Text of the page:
A host of extreme weather, from cold snaps and sharp frosts to downpours could threaten the U.K. wine industry, according to new research.
Academics at the University of East Anglia looked at the relationships between four factors grape growing areas: temperature, rainfall, extreme weather events and how much the vineyards produce.
Alongside this, they surveyed producers of wine in the U.K., hearing their opinions on the relationship between climate change and English wine's success.
According to a release from UEA on Thursday, this enabled researchers to "identify opportunities and threats to the industry for the first time."
"The UK has been warming faster than the global average since 1960 and eight of the warmest years in the last century have occurred since 2002," Alistair Nesbitt, the lead researcher on the study, said.
"Producers recognized the contribution of climate change to the sector's recent growth, but also expressed concerns about threats posed by changing conditions," Nesbitt added.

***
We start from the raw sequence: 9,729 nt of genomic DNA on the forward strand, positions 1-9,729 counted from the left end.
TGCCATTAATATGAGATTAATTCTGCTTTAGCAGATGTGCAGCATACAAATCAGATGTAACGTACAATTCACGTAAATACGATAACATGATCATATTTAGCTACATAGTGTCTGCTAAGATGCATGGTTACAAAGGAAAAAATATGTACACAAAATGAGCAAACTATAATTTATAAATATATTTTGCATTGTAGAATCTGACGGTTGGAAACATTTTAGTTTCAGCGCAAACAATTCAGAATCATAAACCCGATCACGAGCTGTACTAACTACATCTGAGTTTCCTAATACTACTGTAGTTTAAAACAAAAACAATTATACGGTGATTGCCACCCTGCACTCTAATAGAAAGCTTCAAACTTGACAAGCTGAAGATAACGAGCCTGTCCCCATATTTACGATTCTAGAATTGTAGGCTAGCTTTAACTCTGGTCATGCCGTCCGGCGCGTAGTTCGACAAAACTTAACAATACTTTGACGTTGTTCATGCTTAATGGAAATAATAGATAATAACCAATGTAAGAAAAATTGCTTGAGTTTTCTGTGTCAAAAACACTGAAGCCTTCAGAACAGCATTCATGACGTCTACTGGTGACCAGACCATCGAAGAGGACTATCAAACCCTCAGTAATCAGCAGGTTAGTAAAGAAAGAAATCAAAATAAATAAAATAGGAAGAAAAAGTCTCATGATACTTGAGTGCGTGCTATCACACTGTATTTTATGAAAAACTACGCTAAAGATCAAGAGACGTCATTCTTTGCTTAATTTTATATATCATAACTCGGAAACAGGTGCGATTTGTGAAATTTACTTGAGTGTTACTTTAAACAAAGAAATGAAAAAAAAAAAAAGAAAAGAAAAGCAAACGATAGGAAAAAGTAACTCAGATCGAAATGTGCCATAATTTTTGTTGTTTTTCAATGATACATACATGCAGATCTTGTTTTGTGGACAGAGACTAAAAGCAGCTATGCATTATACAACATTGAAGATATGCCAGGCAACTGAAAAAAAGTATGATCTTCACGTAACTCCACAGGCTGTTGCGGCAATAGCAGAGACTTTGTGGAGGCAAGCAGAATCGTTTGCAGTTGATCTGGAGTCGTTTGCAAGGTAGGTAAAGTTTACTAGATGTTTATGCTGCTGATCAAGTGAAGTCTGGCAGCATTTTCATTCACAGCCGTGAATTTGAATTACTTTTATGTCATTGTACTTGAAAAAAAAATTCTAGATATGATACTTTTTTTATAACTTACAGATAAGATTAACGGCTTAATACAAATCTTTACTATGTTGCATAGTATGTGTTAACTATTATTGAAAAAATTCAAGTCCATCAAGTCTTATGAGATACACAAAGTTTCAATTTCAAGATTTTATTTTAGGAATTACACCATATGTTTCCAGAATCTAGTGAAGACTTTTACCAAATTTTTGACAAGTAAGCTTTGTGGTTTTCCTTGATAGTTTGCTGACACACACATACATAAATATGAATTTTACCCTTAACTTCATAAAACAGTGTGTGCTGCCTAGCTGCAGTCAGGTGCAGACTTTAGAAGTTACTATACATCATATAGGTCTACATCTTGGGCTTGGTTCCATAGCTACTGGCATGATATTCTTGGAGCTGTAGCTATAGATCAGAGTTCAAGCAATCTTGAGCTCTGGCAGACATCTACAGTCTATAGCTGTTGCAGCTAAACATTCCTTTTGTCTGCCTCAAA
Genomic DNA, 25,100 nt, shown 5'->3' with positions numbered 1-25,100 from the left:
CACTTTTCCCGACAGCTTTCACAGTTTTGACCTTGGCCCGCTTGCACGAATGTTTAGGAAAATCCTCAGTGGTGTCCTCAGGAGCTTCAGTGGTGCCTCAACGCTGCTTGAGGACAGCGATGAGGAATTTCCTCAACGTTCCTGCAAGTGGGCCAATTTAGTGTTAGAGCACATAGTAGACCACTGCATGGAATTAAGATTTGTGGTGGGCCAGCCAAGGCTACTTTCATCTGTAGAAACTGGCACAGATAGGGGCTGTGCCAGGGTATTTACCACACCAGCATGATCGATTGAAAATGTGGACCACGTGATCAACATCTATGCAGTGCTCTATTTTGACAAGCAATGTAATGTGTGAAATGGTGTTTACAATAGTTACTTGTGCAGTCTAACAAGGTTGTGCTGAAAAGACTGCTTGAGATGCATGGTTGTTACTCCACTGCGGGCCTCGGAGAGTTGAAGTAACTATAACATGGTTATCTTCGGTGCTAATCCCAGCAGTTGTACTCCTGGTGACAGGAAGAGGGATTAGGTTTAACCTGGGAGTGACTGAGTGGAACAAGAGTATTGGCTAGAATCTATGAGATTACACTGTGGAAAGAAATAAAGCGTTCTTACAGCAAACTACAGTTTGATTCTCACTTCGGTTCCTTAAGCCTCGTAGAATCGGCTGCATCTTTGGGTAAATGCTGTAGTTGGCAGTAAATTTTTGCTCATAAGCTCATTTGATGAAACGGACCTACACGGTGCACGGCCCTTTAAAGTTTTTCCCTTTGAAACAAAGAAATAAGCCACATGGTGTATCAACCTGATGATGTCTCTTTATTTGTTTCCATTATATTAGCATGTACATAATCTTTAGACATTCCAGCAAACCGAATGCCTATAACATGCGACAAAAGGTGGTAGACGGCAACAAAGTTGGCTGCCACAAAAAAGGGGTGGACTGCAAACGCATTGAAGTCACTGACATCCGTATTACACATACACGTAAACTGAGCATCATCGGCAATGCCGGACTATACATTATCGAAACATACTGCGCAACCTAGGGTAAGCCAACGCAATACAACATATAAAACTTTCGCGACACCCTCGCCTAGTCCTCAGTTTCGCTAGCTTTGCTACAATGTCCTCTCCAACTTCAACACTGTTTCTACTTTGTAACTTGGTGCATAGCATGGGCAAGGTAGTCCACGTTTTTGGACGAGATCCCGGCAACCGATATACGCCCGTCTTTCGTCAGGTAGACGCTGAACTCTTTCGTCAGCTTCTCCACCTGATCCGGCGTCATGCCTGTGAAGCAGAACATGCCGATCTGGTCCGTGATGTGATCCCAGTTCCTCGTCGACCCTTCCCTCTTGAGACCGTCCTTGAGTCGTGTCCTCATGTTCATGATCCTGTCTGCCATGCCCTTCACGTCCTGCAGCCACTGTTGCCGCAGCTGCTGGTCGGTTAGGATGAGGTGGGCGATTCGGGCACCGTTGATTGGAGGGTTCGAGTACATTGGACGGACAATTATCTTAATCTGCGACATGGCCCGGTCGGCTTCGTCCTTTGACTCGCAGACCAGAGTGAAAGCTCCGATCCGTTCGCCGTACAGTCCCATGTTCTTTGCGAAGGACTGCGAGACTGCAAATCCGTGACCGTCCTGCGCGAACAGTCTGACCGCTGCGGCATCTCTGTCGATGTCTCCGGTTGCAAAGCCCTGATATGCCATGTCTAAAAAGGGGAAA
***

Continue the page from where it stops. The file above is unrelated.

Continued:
Even though the wine industry in the U.K. is much smaller than its European rivals, Italy, France and Spain, U.K. vineyards have been enjoying something of a renaissance.
According to figures compiled by English Wine Producers, there were 470 vineyards in England and Wales in 2014, with 6.3 million bottles produced that year, up from 4.45 million in 2013. English sparkling wines have won several prizes for their quality.
Nesbitt went on to explain how he and his team wanted to see if potential future climate change could make U.K. wine making more viable. This was done by analyzing sensitivity to "climate variability" in the past.
"We found that while average temperatures over the growing season have been above a key minimum threshold for 'cool-climate' viticulture for two decades, wine yields vary considerably."
Both threats and opportunities had been identified, Nesbitt said.
"While rising average temperatures are important, the impact of short term weather events such as cold snaps, sharp frosts, and downpours will continue to threaten productivity," he added.
One key finding from the report showed that the months of both April and May had become warmer over the past quarter of a century. While this signified an earlier start and "lengthening of the season", there was still the potential for problems.
"When warmer temperatures occur in April there is potential for increased vulnerability if a May air frost follows," Nesbitt said.